Monday was NBCUniversal cable day at the Television Critics Association 2014 Summer Press Tour, with panels for shows from USA Network, Syfy, Bravo, Oxygen, Esquire Network and more.
Kicking off the day was USA Network’s DaVinci Code-like new limited series DIG, starring Jason Isaacs and Anne Heche. Described as a murder mystery set in the realm of biblical prophecies, DIG is in production in Jerusalem. Recent violence in the Holy Land may impact production of both DIG and FX’s Tyrant, but producers were still trying to assess the situation. We talked with Isaacs, who reveled in the opportunity to film in these ancient, sacred places, and it improved the realism of the performance. It also led to more aches and pains than usual in filming action sequences, as they were shot among huge stone walls and structures, not Hollywood facades and set pieces.
Up next, Todd Chrisley and family were talking about USA’s Chrisley Knows Best (for much more about the Chrisleys, read the stories by our resident Chrisley biographer, Kellie Freeze). Chrisley was asked about difficult topics like his bankruptcy, his previous marriage and rumors about his sexuality. He was forthright on all, but gave us all a nice quote to play with when he said, “Today I’m not gay.”
Marcus Lemonis of CNBC’s The Profit discussed his business practices and tips on pitching ideas to him. Lemonis gets almost 1,000 pitch e-mails a day, and has learned to quickly sort the contenders from the pretenders. He doesn’t like pitches that sound desperate, and if you’re going to pitch, be sure you’ve got all your data and details of your business plan together before sending it to him.
The Sunday Night Football broadcast team of Al Michaels, Cris Collinsworth and Michele Tafoya were present to hype the show and the NFL season, neither of which really need any additional hype. We asked Tafoya what she thought of the breaking news that Erin Andrews would replace Pam Oliver as sideline reporter on FOX’s No. 1 broadcast team. Tafoya said that while she has nothing but respect for Oliver, she also understands how the business works and that a network has to do what it thinks is best.
Meredith Vieira discussed her forthcoming syndicated daytime talker The Meredith Vieira Show, which strives to be authentically Meredith as possible. There’s a chair from her home (wrecked by her cat) on the set and other new chairs that were intentionally wrecked to match it. There will even be a dog on the set, though her own dog didn’t get the gig because, Vieira says, it attempted to bite a cameraman in the testicles.
The highest of the high-end realtors from Bravo’s Million Dollar Listing discussed their business, and what it’s like dealing with 10 acres in Bel Air that sell for $150 million. The average sale on a Million Dollar Listing home is $4.7 million. In addition to the announcement of a Season 4, MDL will expand with a San Francisco edition.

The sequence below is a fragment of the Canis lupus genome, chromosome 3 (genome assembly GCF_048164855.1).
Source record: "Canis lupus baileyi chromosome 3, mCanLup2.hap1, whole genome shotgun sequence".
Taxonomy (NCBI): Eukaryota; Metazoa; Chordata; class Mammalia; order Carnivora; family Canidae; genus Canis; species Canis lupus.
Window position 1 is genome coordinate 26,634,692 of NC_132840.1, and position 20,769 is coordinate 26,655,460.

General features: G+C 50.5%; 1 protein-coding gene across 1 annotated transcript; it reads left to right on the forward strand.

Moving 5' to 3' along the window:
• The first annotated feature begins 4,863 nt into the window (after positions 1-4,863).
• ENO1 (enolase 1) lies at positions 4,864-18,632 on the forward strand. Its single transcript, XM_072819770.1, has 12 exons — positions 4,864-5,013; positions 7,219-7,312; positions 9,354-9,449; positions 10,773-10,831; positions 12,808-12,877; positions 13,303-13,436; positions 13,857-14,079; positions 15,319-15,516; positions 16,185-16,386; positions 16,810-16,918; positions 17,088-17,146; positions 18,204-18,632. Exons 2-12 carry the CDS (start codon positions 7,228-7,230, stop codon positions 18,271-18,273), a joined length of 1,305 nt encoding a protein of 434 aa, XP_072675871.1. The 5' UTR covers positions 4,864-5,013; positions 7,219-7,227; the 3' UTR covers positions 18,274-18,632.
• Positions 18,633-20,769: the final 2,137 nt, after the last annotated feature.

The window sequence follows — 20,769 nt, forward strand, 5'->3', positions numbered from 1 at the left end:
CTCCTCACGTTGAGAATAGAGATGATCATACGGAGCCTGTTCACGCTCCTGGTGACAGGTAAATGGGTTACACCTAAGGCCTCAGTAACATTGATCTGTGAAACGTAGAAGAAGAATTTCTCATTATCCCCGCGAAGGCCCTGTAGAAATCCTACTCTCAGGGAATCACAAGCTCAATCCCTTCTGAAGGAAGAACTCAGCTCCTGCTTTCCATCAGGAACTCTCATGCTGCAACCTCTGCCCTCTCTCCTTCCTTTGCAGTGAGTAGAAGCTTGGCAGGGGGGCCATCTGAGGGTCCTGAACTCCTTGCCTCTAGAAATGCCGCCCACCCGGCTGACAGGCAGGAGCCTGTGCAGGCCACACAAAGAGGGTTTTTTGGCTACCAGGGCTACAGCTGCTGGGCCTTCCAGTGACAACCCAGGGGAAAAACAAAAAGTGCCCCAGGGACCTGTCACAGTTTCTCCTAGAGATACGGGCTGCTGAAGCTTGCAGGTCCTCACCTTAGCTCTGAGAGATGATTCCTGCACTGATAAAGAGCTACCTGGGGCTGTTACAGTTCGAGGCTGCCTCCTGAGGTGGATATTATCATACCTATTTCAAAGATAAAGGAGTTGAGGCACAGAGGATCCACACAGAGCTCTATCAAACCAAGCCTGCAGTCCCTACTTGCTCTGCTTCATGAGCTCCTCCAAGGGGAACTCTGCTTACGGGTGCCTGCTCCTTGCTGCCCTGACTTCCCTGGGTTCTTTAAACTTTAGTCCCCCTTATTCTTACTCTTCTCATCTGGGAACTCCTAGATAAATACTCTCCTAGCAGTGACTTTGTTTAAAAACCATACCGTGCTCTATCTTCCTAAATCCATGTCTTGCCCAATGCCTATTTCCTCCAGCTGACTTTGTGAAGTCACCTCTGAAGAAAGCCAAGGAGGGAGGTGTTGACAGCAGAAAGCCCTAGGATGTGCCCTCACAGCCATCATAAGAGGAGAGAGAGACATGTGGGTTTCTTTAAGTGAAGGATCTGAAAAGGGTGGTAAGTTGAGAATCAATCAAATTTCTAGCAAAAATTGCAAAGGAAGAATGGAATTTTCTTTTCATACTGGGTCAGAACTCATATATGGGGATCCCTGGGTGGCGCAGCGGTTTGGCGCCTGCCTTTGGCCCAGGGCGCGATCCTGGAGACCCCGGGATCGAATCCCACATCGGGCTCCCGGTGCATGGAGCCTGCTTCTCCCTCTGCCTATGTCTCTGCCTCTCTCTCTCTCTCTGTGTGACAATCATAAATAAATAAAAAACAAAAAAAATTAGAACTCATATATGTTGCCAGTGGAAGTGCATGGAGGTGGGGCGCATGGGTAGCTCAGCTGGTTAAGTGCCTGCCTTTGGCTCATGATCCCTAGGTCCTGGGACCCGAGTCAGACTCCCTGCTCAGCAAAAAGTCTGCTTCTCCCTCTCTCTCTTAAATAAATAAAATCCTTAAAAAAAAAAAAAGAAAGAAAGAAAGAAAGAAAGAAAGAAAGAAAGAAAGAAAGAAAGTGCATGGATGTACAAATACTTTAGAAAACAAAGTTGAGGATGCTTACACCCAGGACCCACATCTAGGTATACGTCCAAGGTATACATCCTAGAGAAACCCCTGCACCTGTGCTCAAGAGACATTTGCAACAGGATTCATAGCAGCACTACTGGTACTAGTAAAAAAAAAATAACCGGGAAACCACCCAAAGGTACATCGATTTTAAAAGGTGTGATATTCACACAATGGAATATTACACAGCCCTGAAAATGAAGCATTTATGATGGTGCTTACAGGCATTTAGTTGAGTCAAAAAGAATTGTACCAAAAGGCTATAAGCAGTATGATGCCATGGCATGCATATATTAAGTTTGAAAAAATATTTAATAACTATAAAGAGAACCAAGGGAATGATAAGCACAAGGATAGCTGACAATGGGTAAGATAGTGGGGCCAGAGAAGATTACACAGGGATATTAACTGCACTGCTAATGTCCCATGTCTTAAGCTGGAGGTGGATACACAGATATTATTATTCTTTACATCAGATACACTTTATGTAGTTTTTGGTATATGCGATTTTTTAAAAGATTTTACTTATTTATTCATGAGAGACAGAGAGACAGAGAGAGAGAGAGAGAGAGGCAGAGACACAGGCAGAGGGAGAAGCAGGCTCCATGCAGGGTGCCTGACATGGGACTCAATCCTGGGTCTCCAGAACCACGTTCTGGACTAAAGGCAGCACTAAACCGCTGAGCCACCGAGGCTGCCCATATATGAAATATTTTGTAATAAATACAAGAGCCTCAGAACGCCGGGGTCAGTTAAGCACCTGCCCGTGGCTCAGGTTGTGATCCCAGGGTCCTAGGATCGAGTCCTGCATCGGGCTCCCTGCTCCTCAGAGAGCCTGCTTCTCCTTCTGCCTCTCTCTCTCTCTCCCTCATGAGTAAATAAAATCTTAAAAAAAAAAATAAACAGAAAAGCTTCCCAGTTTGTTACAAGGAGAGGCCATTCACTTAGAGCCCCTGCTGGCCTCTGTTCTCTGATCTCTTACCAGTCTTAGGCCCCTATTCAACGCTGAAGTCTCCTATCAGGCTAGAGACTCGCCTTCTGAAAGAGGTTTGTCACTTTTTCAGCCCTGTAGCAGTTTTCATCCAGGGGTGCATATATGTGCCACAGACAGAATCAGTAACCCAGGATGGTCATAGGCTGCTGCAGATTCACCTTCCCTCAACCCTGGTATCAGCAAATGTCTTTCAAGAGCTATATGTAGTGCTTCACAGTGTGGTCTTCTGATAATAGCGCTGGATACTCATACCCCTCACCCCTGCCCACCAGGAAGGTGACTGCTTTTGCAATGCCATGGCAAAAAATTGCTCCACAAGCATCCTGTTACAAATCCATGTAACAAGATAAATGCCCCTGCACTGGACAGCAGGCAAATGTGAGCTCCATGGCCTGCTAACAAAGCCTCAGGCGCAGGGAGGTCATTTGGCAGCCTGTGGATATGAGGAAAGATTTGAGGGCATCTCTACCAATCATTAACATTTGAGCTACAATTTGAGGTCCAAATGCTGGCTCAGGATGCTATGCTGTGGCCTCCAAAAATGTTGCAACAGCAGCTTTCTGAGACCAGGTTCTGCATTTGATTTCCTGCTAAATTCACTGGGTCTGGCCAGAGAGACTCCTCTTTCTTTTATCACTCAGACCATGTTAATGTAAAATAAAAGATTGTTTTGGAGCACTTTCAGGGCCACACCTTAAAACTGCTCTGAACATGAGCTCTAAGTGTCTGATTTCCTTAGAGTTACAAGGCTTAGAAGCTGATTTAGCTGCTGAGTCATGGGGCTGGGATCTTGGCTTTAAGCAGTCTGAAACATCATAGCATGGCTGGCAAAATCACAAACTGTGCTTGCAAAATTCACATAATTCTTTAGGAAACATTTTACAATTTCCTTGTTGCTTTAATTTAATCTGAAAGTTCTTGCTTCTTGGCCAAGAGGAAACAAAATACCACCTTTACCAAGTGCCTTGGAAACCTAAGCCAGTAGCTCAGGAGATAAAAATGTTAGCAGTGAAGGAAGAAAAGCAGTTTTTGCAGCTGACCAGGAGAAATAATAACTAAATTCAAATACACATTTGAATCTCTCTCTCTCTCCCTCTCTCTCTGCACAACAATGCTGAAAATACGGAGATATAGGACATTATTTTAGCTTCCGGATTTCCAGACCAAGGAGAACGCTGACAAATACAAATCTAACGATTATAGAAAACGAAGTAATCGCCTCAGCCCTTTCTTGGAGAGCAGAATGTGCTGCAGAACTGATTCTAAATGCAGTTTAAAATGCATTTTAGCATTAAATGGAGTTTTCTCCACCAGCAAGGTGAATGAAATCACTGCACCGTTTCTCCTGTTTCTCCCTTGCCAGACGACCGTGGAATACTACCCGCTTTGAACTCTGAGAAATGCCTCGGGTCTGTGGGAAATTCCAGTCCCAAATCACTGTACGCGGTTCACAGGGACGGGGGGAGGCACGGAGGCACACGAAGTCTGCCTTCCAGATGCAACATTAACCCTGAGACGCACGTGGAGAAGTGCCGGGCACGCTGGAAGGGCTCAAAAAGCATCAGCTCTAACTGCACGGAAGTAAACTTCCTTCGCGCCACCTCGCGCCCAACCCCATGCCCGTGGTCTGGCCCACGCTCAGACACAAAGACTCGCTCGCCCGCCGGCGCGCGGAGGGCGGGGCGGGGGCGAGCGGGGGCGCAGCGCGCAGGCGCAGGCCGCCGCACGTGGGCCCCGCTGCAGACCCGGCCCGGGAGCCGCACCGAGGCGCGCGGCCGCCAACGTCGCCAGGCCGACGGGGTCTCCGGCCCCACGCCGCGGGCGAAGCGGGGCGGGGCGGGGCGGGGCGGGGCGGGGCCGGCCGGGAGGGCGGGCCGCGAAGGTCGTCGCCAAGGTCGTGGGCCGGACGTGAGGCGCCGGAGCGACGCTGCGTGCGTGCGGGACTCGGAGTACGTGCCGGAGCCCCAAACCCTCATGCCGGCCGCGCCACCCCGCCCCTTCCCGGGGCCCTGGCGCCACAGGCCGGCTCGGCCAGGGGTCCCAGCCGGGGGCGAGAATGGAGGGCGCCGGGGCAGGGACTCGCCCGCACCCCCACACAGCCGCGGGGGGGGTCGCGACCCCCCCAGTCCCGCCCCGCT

Bravo’s first unscripted series, Girlfriends’ Guide to Divorce, provided one of the funniest panels, with Marti Noxon revealing several of her own embarrassments that inspired some of Girlfriends‘ story lines.
— Ryan Berenz (@ChannelGuideRAB) July 14, 2014
We got a really beautiful performance of “Roar” by Deitrick Haddon of Oxygen’s Preachers of L.A., Michelle Williams of Destiny’s Child/Fix My Choir and the Hermosa Beach Gospel Choir, followed by a panel discussion that included the mind-blowing revelation that Bishop Noel Jones is brother of actress/singer Grace Jones.
— Will Harris (@NonStopPop) July 14, 2014
Esquire Network presented for My Friends Call Me Johnny, an interview series following Jean “Johnny” Pigozzi, a very intimidating-looking fellow who has made a name by hanging out with the rich, famous and interesting, and photographing them. He is believed to have invented the selfie. So you can hold that against him.
Syfy was next with its 2015 limited series Ascension, starring Tricia Helfer (Battlestar Galactica) in her return to Syfy. The premise of Ascension: A spacecraft with 600 people aboard was launched by order of President Kennedy in 1963 to preserve humankind in case we destroyed ourselves. We catch up with the people on the craft halfway through their 100-year journey to the planet Proxima, when there’s a murder on the ship that throws the very regulated society onboard into chaos.
Syfy is also adapting 12 Monkeys for a series, reworking some the characters and elements from the 1995 Bruce Willis/Brad Pitt movie from director Terry Gilliam. (Brad Pitt’s character from the movie will be a female in the series.) Producers said they spent hours writing and erasing on a whiteboard agonizing over all the paradoxes of time travel in the story.
And then, the moment that we’ve all been waiting for: Sharknado 2: The Second One! We were treated to a pool party and big-screen sneak preview of the Sharknado sequel, complete with cast members Ian Ziering, Tara Reid, Vivica A. Fox and others. Loaded with a bunch of strange cameos and guest appearances, I initially thought the film was trying too hard to capture the lightning in the bottle of the first film. Sharknado 2 revels in its ridiculousness even more than the first film, but as the The Second One progressed and the action got more intense and weird, I couldn’t help but laugh and cheer and get swept up in it. It will premiere on Syfy July 30.
"#Sharknado2 is a triumph! The feel-good movie of the summer!" – Ryan Berenz, Channel Guide Magazine
— Ryan Berenz (@ChannelGuideRAB) July 15, 2014
Ziering told reporters that he only took the part in the first movie because he needed insurance money. When Sharknado went viral, hundreds of people were calling and texting, telling him “It’s huge!” He was like, “What is?”
Photo: Credit: Paul Drinkwater/NBC